Antoinette Cosway has taken some hard knocks in life. Her father is dead and she lives on a deteriorating plantation with a mother who is most likely suffering from severe depression and just a few remaining servants, one of whom may be be a voodoo priestess. Mother and child are despised on the island, and it is hoped that they will soon die in poverty. Antoinette’s mother is revitalized when she remarries, and Antoinette Cosway, taking her stepfather’s name becomes Antoinette Mason. Her mother’s marriage has mixed results in what it accomplishes for Antoinette, but it significant in that it has major future ramifications for her future.
The narrative in Jean Rhys’ Wide Sargasso Sea can successfully be read in two ways; most famously it is known as the novel which explores the life of Bertha Mason before she meets Edward Rochester, the brief life they had together, and then her tenure as crazy woman in the attic in Jane Eyre. It is also an insightful work of Caribbean literature addressing the attitudes that former slaves had toward their masters, and the way those from the continent looked down upon the creole inhabitants and colonizers of the islands – especially the women. Wide Sargasso Sea works well as a stand alone novel, and can be understood whether you factor in Jane Eyre or not.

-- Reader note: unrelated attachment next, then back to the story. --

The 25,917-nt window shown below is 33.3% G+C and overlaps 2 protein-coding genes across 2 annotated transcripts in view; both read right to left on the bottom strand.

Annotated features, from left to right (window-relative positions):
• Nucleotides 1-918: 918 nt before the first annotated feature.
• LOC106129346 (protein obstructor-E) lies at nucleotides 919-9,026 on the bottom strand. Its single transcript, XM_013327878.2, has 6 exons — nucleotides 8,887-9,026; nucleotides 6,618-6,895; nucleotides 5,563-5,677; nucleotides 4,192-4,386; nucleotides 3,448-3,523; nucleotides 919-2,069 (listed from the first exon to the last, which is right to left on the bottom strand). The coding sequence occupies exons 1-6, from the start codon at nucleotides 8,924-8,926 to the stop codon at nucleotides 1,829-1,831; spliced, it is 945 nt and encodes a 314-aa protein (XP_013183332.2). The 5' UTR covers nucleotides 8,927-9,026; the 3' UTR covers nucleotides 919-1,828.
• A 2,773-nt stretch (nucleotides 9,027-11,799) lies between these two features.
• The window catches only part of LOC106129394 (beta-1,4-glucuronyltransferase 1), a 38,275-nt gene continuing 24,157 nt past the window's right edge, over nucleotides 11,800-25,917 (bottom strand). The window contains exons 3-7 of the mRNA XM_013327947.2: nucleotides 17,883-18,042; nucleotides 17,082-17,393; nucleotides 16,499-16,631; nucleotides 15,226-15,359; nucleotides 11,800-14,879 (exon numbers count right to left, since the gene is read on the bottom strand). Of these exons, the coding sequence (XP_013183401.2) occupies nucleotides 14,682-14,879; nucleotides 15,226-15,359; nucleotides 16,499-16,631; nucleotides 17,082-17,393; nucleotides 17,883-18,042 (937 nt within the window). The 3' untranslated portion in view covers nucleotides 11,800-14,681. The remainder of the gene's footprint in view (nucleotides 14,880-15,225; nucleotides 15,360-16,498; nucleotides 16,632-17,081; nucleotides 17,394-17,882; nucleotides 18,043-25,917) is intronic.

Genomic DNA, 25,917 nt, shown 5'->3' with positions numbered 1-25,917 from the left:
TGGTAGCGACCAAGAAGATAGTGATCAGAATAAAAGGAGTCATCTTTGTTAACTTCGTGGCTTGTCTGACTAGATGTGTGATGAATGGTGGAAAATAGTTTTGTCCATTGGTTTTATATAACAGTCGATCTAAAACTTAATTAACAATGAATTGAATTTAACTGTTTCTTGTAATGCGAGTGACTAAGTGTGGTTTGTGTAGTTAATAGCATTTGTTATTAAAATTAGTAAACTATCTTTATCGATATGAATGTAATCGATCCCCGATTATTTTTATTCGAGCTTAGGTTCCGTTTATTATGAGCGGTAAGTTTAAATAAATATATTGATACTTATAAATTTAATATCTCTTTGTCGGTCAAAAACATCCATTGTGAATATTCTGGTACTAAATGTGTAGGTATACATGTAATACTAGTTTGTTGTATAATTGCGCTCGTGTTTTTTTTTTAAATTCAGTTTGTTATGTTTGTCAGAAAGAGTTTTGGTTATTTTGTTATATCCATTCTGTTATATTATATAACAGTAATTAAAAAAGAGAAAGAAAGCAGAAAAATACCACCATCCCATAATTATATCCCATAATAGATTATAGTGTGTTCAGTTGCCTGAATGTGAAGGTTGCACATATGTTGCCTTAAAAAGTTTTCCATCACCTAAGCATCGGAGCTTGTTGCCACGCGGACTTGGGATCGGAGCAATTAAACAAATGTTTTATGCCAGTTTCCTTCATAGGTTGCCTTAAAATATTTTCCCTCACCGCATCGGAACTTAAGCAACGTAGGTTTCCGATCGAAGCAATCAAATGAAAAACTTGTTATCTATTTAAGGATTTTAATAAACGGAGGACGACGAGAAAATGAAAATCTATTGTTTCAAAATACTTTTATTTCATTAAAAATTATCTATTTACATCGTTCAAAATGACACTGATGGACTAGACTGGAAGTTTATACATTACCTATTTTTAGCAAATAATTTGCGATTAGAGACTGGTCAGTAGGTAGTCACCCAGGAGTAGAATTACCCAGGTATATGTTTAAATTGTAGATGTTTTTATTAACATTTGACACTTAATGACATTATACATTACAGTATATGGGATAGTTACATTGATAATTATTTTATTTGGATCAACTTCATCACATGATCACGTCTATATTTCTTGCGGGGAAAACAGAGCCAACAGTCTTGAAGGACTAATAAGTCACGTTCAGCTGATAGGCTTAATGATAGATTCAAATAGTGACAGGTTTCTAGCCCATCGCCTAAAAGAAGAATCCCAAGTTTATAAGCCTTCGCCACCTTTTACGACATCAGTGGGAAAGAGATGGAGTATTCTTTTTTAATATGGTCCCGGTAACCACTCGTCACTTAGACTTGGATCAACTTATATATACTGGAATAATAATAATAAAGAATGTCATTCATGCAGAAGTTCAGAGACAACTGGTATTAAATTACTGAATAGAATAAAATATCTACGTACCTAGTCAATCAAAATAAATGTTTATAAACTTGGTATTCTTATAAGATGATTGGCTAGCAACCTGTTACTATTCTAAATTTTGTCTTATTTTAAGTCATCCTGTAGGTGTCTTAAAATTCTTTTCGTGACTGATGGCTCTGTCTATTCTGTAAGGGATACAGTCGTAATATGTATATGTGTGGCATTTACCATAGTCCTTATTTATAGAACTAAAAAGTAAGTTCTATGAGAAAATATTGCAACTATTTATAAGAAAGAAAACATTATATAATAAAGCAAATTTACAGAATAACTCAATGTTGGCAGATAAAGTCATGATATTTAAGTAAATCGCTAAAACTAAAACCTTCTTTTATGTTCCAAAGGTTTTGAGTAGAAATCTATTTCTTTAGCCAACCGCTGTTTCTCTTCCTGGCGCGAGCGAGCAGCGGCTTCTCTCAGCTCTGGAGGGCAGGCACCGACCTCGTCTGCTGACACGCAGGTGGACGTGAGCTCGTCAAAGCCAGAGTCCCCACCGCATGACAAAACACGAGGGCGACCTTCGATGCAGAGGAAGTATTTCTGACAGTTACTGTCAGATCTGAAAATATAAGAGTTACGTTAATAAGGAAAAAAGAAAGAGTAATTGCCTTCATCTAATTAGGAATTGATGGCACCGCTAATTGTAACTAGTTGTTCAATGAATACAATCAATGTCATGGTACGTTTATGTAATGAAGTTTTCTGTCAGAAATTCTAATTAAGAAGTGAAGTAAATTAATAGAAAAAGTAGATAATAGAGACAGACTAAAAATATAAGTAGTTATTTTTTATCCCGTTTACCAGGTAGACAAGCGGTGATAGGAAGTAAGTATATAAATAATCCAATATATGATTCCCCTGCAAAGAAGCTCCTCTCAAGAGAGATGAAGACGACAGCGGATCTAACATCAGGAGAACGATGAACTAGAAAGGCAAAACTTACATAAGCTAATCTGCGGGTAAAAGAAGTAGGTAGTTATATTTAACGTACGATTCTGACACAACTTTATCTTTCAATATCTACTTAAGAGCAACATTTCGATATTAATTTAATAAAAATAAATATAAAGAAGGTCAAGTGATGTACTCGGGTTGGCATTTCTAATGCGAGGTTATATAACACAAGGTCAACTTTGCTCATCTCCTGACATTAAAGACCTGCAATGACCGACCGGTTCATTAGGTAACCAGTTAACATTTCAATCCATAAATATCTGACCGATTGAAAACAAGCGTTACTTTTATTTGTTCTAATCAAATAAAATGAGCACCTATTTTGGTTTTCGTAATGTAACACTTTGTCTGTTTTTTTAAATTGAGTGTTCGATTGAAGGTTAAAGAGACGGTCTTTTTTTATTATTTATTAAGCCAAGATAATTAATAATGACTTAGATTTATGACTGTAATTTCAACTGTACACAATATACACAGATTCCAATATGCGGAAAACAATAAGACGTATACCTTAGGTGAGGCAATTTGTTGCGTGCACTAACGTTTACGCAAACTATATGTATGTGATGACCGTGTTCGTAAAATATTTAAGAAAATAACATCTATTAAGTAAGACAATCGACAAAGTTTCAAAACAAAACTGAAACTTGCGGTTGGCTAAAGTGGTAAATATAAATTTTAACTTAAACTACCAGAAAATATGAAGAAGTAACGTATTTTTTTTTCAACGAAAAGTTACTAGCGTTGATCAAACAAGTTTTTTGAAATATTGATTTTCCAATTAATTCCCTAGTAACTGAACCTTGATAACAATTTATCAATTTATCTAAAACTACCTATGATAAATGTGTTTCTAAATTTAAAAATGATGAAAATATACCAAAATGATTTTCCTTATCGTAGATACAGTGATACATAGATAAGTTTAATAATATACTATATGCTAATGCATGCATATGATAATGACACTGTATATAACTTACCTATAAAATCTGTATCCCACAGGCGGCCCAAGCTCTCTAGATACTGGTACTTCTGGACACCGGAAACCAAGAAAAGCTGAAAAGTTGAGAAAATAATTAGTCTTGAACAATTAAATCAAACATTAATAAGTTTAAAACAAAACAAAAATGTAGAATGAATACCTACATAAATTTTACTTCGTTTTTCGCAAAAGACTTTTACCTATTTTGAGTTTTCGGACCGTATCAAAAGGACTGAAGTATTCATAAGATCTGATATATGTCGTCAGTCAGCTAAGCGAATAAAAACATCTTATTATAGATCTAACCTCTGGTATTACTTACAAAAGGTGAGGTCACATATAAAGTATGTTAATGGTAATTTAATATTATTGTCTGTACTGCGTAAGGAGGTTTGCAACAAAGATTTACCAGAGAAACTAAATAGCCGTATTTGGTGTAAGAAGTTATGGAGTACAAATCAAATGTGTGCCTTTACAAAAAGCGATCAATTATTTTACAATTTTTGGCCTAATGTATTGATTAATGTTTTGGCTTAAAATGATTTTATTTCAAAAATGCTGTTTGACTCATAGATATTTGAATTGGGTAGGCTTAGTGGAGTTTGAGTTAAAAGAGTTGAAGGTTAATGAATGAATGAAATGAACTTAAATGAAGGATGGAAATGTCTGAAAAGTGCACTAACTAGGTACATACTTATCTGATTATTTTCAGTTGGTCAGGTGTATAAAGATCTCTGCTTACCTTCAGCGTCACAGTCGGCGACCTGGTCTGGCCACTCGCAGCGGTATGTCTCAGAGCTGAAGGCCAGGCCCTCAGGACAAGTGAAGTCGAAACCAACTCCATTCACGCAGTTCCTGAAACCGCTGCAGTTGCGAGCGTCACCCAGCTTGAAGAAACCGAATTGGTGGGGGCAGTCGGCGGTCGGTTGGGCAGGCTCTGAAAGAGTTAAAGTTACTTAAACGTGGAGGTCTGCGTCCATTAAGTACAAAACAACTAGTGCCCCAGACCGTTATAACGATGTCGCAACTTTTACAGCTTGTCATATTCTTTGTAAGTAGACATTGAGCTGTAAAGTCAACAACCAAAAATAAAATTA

I enjoyed Rhys’ novel, but believe me, it did nothing to help my opinion of Rochester – even though a substantial part of it is written from his point of view. Rhys explores some of the stereotypes that were associated with creole women, those same inexplicable stereotypes that are always trotted out when stigmatizing groups of people as “other” and inferior- they were lazy, sexually wanton, and of course,not that bright. There is also that hysterical fear and question of whether the races have remained “pure”, and in this specific instance if Antoinette is of pure white ancestry, and if she is, whether she has had sexual relations with a black man.
Rhys also explores the bondage that women suffered in having no choice in marriage and the detrimental effects of being married for their money, their sometimes very literal loss of identity (like when Rochester randomly decides to call Antoinette by another name, Bertha), and the vulnerabilities they suffered without male protection. Sadly that last one is a theme that also came up strongly in my reading of the very contemporary Disgrace.
Rhys is a thought provoking and insightful writer. She puts the truth of people and their situations into her colorful characters and their dialogue, and lets her readers draw their own conclusions. It’s not a happy book, and if you’ve read Jane Eyre you don’t go into it with much hope for Antoinette because you already now the ending, but I enjoyed reading it and the perspective that it provided. It’s also one of those books that will yield more with each reading. Jane Eyre fans and those looking to read plantation era Caribbean fiction should definitely check this one out.